Gamification: How Game Dynamics Alter the Behavior of Scientist, Workers, and Terrorists: FINAL BLOG POST

This blog post looks at gamification, or the use of game mechanics and dynamics to drive game-like engagement in largely non-game contexts. Of particular interest is how gamification is implemented by science, businesses, and social media sites to foster greater engagement, participation, and investment within these realms. We will explore examples of how gamification is being implemented to alter behavior and how this can lead to both greater productivity as well as radicalized behavior.

Word Cloud "Gamification"        NOT       gamification-at-the-office-with-stick

A brief definition of gamification: While the use of the term gamification can be traced back as far as 2008, widespread use of the term clearly begins around 2010.

http://www.google.com/trends/explore#q=gamification 

Gamification is a concept bandied about by businesses, scientists, and social media scholars alike, and the definition used is often strongly influenced by the context in which it is being considered. In fact, the ways in which gamification is defined are nearly as numerous as the ways in which it is implemented. The wiki page dedicated to gamification defines it as “the concept of applying game design thinking to non-game applications to make them more fun and engaging”. For the sake of clarity and brevity, one might alternatively define gamification as the use of game attributes such as game mechanics, dynamics, storytelling, gaming psychology, and other aspects of games to drive game-like player behavior such as engagement, interaction, addiction, competition, collaboration, and learning in a non-game context such as work, fitness, community and social participation, and scientific investigation. Did I say brevity? I meant verbosity. While that doozy of a sentence is a grammarian’s nightmare, it makes comically clear that gamification is both complex and broadly applicable. Businesses tend to emphasize the use of game mechanics to reap tangible business benefits, such as increased customer loyalty, or greater worker productivity, Scientists and social media scholars on the other hand, tend to emphasize the incorporation of game structures and dynamics to encourage problem solving, or the use of fun and reward to reinforce and influence behavior. Much research is currently going focused on trying to define gamification to make it a rigorous term and to distinguish it from a host of related ideas such as gamefulness, gameful interaction, and gameful design. Gamefulness (a term coined by Jane McGonigal) denotes the general quality of gaming, gameful interaction is interaction which results in gamefulness, and finally gameful design is designing for gamefulness, typically through the incorporation of game elements. Gamification is perhaps most strongly related to the process of gameful design specifically for non-game purposes, and this is the sense in which we will largely be discussing gamification in this blog post. We will specifically  focus our attention on the ways in which gamification is used to alter behavior in such diverse fields as science, business, and online social media.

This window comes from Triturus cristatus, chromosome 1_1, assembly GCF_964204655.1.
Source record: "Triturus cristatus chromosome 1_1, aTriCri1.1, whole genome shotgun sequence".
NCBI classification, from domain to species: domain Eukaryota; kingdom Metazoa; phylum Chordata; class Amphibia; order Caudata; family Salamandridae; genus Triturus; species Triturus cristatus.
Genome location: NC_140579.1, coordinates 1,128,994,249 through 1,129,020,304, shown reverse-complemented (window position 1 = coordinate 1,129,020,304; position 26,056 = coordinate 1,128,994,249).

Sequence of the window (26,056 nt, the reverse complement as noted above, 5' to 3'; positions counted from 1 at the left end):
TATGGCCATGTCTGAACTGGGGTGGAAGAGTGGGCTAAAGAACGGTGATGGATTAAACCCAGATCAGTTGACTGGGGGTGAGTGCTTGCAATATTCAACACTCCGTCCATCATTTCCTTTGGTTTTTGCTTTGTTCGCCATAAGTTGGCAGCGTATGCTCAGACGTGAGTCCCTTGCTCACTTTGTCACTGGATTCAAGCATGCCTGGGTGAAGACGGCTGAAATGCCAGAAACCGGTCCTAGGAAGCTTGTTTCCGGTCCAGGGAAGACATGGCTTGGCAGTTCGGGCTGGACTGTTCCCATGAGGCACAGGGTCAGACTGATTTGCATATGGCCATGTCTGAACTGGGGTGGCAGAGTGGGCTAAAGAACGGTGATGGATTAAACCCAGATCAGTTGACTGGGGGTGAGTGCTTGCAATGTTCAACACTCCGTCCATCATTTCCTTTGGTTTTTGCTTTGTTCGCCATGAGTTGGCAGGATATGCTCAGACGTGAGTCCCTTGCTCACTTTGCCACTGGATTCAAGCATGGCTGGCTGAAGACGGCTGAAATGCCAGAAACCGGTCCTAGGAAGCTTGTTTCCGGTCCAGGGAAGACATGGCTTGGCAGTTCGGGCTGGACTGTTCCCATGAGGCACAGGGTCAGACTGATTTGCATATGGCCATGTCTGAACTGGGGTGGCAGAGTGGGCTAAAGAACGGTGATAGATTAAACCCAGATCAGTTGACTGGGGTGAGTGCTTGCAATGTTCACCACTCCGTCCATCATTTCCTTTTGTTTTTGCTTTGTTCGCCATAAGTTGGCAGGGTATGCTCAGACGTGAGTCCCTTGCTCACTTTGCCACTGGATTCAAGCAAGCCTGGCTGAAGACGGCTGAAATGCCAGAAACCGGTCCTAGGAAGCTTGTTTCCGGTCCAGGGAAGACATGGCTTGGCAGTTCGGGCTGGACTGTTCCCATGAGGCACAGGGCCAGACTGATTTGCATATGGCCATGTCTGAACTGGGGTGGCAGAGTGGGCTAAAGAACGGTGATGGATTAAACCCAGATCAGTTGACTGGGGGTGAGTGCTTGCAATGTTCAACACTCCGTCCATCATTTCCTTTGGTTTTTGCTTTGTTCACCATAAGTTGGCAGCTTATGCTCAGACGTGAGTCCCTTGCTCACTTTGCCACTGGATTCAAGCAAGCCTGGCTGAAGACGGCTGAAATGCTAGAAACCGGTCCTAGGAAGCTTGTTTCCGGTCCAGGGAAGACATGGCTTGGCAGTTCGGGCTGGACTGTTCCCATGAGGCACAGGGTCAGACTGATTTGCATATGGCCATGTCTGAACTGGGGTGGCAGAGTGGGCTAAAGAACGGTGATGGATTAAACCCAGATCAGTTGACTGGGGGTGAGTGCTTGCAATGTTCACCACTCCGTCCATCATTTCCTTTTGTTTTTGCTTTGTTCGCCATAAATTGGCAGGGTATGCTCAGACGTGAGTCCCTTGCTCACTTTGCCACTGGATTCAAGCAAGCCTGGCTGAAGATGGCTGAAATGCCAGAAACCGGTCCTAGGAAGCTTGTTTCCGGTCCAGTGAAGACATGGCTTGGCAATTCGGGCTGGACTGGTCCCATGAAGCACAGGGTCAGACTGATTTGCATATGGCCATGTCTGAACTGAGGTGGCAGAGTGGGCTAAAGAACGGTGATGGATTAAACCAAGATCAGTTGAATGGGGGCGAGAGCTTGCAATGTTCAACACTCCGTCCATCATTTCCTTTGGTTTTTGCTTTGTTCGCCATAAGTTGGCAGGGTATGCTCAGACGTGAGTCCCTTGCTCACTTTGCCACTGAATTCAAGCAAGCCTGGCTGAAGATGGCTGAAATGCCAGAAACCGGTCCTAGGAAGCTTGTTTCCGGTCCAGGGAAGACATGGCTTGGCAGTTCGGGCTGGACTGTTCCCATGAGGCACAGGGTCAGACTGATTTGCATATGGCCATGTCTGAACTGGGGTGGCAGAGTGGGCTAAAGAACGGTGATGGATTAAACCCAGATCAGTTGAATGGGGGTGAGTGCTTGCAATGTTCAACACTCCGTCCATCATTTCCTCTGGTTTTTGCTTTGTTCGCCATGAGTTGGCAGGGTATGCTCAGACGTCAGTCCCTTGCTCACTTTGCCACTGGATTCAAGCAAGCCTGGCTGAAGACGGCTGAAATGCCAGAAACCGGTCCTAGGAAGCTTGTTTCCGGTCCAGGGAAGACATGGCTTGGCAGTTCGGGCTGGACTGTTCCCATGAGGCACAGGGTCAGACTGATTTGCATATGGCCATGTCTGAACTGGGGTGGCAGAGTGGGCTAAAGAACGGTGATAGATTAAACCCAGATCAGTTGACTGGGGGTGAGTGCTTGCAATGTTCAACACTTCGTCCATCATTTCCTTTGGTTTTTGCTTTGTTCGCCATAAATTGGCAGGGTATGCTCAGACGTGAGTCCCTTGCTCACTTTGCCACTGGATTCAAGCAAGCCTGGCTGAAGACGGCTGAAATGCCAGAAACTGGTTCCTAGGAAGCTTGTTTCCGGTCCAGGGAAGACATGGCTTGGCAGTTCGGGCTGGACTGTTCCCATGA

Science:

Within the realm of science, great emphasis is placed on the process of problem solving and the mindful pursuit of unambiguous truth. Comparing this to the common association of games with diversion, relaxation, and make-believe, it might not be immediately apparent that games can play a large role in the realm of scientific research. However, the gamification of science is not only becoming increasingly common, but has already been implemented to solve immensely complex scientific problems. In the realms of biology and biochemistry alone large scale crowdsourcing games, often called serious games, such as Phylo, Foldit, and eteRNA, have proven successful in solving problems such as genomic analysis, protein folding, and RNA folding, respectively. This form of gamification focuses on problem solving and relies on three key aspects. First, it takes a complex problem that traditionally requires specialized training and immense amounts of time to solve, and translates it into a simplified and well-defined structural puzzle which relies on only a very small number of simple rules. Secondly, it makes these puzzles accessible to a large number of people. Thirdly, it leverages reward and reputation to create engagement, investment, and participation in scientific gameplay. In short, the primary focus of the gamification of science is to convert a largely non-scientist community from non-scientifically engaged citizens into citizen scientists. For instance, in only three weeks, non-scientists playing Foldit were able to unlock the structure of an AIDS related enzyme in monkeys that had baffled scientists and specialists for nearly a decade, bringing the scientific community closer to a potential cure for HIV and other retroactive viruses.

Foldit-pix

It is amazing that games such as Foldit can take a problem such as solving for the ideal folded shape of a protein, a problem which induces painful flashbacks of chemistry 101 for most people, and convinces non-scientists to dedicate large amounts of time to solving it. How is gamification being used to convince people that solving biochemistry problems is a game, not a chore?